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5 Ways Room to Read is Improving Worldwide Literacy

August 03, 2017

Literacy India Bangladesh Cambodia South Africa

As we scroll through news in our everyday lives, it's easy to see the countless struggles so many face. Yet, it's also important to catch a glimpse of what's going right in the world — the partnerships, plans, and programs everyday people create to improve the global state of education. So, that's why we're sharing five realities about worldwide literacy and five things Room to Read is doing to help.


1. There are 660,000 Syrian refugees in Jordan. Yet, it's estimated that nearly half of these school-age children lack access to formal education. 
Room to Read's Accelerator Program in Jordan is currently creating 500,000 Arabic children’s book titles. Before the end of 2017, these colorful titles will be distributed throughout Jordan to local primary students and Syrian refugees living in Jordan. Half of these books also feature storylines centered on the refugee experience, helping young readers resonate with characters in a time of transience.




2. 36% of the world’s illiterate population lives in India, a figure that could rise to 50% by 2020 if current trends persist.
The cycle of literacy starts with widespread access to quality education. That's why Room to Read has implemented its Literacy Program across 8,197 schools throughout eight states in India. Our efforts have strengthened the voices of 3.3 million children with effective curricula and engaging libraries.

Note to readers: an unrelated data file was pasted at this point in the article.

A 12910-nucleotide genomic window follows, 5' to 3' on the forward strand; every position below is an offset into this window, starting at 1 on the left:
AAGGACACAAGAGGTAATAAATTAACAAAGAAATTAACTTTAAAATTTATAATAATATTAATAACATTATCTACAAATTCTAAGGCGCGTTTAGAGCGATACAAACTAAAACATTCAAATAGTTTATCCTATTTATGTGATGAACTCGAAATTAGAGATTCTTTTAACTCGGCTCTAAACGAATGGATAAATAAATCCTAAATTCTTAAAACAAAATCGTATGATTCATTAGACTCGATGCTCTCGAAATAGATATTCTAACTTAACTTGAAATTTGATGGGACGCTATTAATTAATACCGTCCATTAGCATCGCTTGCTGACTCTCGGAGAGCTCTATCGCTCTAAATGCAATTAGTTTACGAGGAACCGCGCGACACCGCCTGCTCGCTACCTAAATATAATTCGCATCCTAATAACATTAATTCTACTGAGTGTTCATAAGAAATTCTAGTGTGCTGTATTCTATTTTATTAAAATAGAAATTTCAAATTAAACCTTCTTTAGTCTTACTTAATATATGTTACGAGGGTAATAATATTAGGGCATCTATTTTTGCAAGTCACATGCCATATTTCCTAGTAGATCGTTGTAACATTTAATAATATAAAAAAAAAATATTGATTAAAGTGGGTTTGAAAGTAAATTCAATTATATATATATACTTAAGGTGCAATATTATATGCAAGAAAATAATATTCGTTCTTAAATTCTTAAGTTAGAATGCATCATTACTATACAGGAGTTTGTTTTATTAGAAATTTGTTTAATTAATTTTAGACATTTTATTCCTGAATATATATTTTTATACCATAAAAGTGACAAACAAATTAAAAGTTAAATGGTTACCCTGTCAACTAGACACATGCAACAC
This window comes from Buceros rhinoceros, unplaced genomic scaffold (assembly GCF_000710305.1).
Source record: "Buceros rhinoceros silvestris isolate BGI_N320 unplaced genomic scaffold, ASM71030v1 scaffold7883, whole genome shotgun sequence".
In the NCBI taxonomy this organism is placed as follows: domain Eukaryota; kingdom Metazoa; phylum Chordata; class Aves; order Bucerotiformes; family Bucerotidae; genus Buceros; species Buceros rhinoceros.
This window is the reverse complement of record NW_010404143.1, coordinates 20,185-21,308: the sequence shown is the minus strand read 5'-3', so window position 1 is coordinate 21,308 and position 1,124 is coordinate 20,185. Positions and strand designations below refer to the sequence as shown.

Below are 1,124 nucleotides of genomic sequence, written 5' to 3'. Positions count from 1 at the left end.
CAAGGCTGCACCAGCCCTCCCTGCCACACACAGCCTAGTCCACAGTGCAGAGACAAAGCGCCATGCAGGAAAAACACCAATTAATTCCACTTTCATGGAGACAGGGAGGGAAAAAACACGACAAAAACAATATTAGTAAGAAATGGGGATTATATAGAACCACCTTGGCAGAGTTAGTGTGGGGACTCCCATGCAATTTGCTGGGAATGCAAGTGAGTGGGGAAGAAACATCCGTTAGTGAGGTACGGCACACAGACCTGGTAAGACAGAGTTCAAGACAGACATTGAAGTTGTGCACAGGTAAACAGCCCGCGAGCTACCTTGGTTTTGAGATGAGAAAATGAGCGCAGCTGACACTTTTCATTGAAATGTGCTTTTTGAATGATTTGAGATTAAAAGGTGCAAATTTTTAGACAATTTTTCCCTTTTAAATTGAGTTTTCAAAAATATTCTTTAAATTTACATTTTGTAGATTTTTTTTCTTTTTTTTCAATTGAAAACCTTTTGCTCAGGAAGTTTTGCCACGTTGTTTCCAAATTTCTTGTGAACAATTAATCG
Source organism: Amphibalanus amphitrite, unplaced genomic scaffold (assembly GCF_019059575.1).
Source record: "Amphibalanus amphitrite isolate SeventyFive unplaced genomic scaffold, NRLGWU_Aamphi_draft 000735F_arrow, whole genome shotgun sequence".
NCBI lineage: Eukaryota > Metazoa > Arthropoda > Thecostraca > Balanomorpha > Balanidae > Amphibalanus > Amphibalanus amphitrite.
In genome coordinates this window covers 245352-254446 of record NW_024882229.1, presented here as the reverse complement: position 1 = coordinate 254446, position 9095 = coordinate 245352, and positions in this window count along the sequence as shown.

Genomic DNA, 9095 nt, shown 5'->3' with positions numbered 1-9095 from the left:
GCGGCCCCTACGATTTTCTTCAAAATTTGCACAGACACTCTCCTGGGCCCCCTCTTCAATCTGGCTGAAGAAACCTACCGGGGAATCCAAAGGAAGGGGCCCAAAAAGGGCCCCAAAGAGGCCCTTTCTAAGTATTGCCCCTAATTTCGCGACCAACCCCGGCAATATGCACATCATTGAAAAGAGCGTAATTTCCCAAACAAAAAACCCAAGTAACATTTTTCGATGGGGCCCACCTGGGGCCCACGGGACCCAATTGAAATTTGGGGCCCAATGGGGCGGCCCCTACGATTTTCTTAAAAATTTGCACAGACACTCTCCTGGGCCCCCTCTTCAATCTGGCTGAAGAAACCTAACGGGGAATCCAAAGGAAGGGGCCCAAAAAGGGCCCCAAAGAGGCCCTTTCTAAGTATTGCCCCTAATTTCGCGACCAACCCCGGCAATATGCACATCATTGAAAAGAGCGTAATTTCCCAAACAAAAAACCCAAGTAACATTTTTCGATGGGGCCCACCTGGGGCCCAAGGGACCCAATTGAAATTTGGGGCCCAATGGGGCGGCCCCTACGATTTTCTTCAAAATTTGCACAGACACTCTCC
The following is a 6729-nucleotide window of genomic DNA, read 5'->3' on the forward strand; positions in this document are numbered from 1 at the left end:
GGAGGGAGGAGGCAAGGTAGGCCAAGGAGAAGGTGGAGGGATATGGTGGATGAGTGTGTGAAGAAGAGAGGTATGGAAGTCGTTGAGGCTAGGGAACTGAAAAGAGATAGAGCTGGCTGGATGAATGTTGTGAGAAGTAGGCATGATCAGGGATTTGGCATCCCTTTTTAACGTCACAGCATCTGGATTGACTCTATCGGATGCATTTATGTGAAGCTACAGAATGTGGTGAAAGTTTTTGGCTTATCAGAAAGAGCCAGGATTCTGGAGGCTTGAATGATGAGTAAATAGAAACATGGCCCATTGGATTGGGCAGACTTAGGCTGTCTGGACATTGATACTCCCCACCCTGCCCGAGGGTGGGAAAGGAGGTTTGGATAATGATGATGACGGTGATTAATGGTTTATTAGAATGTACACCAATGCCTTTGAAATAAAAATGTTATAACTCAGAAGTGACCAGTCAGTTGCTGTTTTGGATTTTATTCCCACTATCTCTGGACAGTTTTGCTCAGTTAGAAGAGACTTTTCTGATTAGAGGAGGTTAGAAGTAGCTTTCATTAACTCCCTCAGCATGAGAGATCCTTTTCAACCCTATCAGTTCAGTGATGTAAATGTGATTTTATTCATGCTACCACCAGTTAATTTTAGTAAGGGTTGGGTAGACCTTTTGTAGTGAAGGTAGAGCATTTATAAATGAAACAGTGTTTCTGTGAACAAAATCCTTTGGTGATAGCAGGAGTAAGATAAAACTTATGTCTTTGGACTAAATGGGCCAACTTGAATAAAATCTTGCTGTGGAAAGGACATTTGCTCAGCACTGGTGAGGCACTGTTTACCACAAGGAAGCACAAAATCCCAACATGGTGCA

3. 80% of students in South Africa have no library.
Without access to books in their native languages, it's easy for children to start out struggling in reading and writing. Nearly 10% of the country speaks Sepedi, a mother tongue language rarely supported in South African schools. Room to Read is one of the only organizations supporting teaching in this language. With both instruction and children's books in their native tongue, these young South Africans can start primary school strong and stay strong. 




4. 56% of children in Bangladesh don’t complete primary school. 

Strong early grade performance paves the way for academic success. That’s why we're so proud to see 2016's second grade reading scores soar to 51 words per minute, showing a booming increase from 2015 (35.7). The same group of Bangladeshi students also thrived in reading comprehension tests, showing year over year improvement through Room to Read’s Literacy Program.



5. Early grade Cambodian students widely lack access to affordable, Khmer-language books. 

Room to Read has provided 1.9 million Khmer language books since 2002. Our collaboration with the national government has also encouraged setting nation-wide library standards, doubling the salary of the Cambodian librarians and rewriting textbooks for first through third graders. 


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